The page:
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What it Takes to Move an Elk

January 2, 2015

by Bruce Auchly

Photo Bull Elk

It often takes crusted snow and cold temperatures to move elk out of the back country.

On the last day of the 2014 general hunting season on the Rocky Mountain Front, a large number of the Sun River elk herd were still in the back country not out on the windswept hills of the Sun River Wildlife Management Area.

Perhaps 85 percent were on U.S Forest Service lands, including the Bob Marshall Wilderness. This despite two subzero periods in November and a foot or more of fluffy snow in places.

A large number of elk in the unreachable back country as the season ends translates into fewer elk taken by hunters. For the curious, perhaps, it helps to understand what it takes to move elk from their fall gathering spots to wintering areas.

Until winter weather pushes them, elk quickly respond to hunting pressure by seeking secure, or safe, areas. Sometimes that can be privately owned lands that do not allow hunting. Other times it can be public lands that are inaccessible.

Then, elk will move from a mountain redoubt only when there is the right combination of snow and cold.

Now snow will move hunters, and cold will move hunters; believe me, I know from personal experience.

But elk are different. They are big animals with lots of body mass that produces lots of heat. That and their thick fur coat can take a lot of winter.

An elk’s winter coat has two layers: a dense, woolly undercoat topped with thick, long guard hairs.

Each guard hair contains thousands of tiny air pockets making it waterproof and providing insulation. In very cold weather, snow on the thick guard hair coat often doesn’t even melt because the animal’s body heat is held in by the undercoat. Also, elk can make their hair stand on end, creating a thicker coat that traps more air.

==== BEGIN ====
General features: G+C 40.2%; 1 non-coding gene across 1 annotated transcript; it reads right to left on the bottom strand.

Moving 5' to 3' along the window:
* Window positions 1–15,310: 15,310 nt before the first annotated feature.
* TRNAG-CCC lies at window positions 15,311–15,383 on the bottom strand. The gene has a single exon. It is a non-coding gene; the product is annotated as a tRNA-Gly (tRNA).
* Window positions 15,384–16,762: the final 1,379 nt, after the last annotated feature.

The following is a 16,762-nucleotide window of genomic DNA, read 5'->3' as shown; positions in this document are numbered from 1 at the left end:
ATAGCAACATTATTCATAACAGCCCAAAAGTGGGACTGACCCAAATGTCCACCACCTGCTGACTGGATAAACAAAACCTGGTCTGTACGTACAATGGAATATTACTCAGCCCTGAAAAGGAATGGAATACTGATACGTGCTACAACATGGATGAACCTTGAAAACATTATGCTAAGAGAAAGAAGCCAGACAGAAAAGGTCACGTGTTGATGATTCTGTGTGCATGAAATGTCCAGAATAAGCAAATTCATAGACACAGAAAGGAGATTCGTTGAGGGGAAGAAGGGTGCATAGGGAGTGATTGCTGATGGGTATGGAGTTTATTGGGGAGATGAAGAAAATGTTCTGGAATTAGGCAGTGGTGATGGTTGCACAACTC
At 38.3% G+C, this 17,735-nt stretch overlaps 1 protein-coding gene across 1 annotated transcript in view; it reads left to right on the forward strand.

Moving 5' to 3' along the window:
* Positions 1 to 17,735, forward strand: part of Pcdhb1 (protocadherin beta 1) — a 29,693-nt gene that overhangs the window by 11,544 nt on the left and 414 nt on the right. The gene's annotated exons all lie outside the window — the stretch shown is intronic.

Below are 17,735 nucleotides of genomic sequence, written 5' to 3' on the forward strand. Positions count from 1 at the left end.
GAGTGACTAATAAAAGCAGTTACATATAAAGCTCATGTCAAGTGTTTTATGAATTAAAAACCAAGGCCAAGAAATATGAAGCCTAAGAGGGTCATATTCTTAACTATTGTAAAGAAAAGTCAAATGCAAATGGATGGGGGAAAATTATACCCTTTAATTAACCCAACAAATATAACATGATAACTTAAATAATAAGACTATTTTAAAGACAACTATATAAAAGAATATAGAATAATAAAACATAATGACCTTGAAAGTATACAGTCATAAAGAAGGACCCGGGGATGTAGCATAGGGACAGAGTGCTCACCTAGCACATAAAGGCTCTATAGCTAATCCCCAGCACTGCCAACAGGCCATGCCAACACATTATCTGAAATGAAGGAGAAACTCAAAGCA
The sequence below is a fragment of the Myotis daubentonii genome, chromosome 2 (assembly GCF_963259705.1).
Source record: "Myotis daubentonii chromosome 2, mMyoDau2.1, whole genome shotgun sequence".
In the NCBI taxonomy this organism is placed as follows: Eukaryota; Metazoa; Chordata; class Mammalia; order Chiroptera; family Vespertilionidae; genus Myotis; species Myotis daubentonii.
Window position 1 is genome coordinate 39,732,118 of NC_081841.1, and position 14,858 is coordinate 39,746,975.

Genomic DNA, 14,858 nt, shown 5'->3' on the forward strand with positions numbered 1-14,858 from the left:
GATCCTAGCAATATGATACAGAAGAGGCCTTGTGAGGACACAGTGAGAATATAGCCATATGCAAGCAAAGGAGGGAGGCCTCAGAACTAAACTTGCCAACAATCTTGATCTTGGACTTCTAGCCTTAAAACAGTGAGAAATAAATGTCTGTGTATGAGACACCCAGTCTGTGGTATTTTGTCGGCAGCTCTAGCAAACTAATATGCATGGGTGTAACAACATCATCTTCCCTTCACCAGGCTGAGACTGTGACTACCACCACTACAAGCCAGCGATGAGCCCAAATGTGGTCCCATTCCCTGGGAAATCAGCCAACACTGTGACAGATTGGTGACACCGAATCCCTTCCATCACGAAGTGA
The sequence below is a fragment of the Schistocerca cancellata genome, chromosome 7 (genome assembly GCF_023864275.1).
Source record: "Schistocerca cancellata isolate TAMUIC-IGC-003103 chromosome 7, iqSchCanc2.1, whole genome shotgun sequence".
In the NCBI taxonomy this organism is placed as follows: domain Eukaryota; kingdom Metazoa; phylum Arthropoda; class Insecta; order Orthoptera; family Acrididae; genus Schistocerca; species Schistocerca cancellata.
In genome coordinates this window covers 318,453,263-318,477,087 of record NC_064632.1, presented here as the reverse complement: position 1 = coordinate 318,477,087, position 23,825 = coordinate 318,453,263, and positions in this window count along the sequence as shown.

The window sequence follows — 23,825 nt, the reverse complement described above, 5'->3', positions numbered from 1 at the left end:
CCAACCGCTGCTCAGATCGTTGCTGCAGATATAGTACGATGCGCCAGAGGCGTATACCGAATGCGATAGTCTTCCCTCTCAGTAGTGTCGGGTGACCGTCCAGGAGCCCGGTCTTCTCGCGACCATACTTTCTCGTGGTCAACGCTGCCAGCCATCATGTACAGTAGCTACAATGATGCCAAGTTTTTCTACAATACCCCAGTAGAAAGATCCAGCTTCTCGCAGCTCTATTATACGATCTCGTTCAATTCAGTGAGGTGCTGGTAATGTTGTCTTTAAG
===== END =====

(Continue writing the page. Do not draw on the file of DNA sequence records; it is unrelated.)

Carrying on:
Typically, it takes deep or crusted snow, or some combination, and a prolonged period of temperatures below freezing to force elk to migrate. Of course a snowstorm that produces incredibly deep snow will move them, but crusted snow or ice makes it more difficult for elk to reach food.

In Montana, elk are primarily grazers; that is their food is grass, though they are adaptable and if necessary can browse like deer and nip the ends and buds of trees and shrubs.

Where 8 to 12 inches of snow may force deer to move, elk are much bigger and not threatened by a little snow. The average chest height of a bull is 35 inches; for cow elk the average is 33 inches.

That means a foot or two of fluffy snow is not an impediment to an elk to move or dig. However, snow that has melted and refroze, presenting a sheet of ice, can be a barrier to an animal searching for grass.

Throw in several days or a week of subzero temperatures and elk will move to find food. East of the Continental Divide, they often seek out grassy windswept or south facing hills that offer exposed grass and the security of openness to watch for predators.

Some years, when winter hits hard and early, elk will leave their secure habitat even when faced with hunting pressure.

Other years, like this past hunting season, elk will stay put where they can elude hunters and have plenty of food.